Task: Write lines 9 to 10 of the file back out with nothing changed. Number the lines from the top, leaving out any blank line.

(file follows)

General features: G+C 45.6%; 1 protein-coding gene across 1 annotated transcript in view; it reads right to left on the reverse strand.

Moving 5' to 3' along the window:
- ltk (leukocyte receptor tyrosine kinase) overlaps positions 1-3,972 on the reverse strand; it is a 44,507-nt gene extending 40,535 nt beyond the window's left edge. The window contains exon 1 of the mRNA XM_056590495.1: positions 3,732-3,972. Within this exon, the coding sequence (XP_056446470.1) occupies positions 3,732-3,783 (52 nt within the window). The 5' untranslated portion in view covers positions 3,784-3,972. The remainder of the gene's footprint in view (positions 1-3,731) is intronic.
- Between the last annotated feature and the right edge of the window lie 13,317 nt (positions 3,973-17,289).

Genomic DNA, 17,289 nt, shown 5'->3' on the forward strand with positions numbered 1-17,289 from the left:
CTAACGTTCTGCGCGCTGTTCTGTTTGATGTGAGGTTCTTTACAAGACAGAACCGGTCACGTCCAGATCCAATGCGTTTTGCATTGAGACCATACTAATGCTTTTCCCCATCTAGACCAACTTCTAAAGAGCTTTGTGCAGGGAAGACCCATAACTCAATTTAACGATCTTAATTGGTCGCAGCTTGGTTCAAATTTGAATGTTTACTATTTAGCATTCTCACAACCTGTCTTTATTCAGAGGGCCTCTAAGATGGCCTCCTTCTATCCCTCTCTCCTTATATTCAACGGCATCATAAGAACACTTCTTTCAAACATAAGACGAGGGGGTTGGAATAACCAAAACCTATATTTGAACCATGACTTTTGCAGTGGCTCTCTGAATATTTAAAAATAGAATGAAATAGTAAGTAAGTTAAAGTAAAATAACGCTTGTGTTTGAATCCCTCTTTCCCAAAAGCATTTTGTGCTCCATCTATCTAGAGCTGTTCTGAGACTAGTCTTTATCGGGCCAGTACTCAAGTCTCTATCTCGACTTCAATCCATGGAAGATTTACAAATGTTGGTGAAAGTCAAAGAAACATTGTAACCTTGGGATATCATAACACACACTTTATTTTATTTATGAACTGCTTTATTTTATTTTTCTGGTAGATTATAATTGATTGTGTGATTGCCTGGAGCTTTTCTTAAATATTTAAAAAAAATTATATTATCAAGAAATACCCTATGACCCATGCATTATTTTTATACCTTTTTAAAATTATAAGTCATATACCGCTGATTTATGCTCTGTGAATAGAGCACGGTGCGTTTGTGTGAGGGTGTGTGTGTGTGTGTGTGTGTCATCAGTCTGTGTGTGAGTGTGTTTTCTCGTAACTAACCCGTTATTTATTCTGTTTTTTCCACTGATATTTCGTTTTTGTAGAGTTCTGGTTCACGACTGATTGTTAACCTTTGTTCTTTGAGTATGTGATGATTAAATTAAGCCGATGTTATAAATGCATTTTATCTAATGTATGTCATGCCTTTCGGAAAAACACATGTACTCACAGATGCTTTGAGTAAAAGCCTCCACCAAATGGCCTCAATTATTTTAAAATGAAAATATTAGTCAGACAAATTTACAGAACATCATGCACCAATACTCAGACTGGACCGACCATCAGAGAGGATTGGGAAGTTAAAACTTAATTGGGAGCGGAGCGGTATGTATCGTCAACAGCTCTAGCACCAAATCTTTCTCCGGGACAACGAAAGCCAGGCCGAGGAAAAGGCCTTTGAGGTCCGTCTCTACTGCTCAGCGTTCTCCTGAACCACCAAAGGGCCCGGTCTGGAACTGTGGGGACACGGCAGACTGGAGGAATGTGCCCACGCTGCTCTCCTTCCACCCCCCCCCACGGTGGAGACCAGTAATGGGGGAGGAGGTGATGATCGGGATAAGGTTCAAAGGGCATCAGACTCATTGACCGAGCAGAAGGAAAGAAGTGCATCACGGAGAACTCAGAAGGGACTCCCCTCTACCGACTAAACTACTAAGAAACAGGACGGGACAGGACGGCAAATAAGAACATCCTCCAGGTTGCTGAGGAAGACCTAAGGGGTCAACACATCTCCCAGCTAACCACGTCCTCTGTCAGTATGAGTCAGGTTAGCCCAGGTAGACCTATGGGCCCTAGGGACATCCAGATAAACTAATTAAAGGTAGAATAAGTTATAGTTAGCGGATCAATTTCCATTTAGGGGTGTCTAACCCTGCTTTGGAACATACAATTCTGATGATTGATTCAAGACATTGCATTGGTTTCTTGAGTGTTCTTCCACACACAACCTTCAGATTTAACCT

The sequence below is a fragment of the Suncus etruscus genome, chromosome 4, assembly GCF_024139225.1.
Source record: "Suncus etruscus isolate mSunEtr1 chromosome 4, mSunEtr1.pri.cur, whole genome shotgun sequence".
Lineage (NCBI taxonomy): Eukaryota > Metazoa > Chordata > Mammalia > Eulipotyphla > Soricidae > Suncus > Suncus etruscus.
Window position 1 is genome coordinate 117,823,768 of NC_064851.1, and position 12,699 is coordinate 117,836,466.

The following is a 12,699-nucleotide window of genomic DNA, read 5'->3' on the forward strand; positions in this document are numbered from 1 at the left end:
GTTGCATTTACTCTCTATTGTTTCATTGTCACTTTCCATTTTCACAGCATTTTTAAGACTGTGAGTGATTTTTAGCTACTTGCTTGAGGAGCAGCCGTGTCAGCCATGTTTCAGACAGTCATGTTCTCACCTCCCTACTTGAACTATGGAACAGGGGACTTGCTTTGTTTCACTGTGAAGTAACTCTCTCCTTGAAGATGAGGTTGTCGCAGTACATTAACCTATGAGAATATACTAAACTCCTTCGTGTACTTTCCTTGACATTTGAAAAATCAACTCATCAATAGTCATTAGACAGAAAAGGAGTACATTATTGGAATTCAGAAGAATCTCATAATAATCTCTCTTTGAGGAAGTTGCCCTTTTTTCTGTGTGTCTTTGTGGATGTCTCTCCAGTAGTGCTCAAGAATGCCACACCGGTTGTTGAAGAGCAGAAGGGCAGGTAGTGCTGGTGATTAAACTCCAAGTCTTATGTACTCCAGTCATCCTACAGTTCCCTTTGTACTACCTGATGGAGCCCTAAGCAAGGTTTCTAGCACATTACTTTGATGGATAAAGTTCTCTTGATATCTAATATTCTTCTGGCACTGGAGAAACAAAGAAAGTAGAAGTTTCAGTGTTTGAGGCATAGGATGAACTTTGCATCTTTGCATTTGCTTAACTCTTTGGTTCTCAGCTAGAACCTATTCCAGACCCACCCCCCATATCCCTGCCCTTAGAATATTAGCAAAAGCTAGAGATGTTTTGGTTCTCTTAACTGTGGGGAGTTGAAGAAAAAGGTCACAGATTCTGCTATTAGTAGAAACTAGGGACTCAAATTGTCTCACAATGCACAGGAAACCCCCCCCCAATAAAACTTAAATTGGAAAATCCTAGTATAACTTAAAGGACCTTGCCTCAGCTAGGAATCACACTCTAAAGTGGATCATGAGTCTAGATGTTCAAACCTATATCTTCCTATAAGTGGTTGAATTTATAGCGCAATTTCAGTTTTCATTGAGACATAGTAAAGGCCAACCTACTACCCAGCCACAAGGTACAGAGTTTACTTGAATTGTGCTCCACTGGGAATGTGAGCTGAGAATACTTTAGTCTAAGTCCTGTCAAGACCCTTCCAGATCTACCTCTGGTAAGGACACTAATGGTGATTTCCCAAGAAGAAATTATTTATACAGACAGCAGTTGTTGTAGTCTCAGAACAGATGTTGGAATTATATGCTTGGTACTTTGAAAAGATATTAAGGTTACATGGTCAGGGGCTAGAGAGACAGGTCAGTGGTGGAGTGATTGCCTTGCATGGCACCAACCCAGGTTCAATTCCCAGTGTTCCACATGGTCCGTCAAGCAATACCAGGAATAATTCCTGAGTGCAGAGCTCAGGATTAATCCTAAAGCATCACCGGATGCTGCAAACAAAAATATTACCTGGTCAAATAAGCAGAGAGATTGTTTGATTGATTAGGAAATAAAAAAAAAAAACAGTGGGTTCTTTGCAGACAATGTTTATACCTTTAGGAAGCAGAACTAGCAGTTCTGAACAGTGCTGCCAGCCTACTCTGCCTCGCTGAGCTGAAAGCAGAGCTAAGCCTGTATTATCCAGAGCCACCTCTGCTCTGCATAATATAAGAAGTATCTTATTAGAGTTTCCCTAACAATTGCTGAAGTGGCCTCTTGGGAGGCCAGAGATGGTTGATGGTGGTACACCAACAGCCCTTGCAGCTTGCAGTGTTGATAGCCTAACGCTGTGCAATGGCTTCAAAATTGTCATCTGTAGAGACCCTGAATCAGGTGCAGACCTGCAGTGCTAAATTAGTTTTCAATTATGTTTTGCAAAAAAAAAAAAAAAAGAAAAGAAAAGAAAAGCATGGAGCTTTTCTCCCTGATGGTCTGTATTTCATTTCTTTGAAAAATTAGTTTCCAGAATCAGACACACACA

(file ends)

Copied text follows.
Lineage (NCBI taxonomy): Eukaryota > Metazoa > Chordata > Mammalia > Eulipotyphla > Soricidae > Suncus > Suncus etruscus.
Window position 1 is genome coordinate 117,823,768 of NC_064851.1, and position 12,699 is coordinate 117,836,466.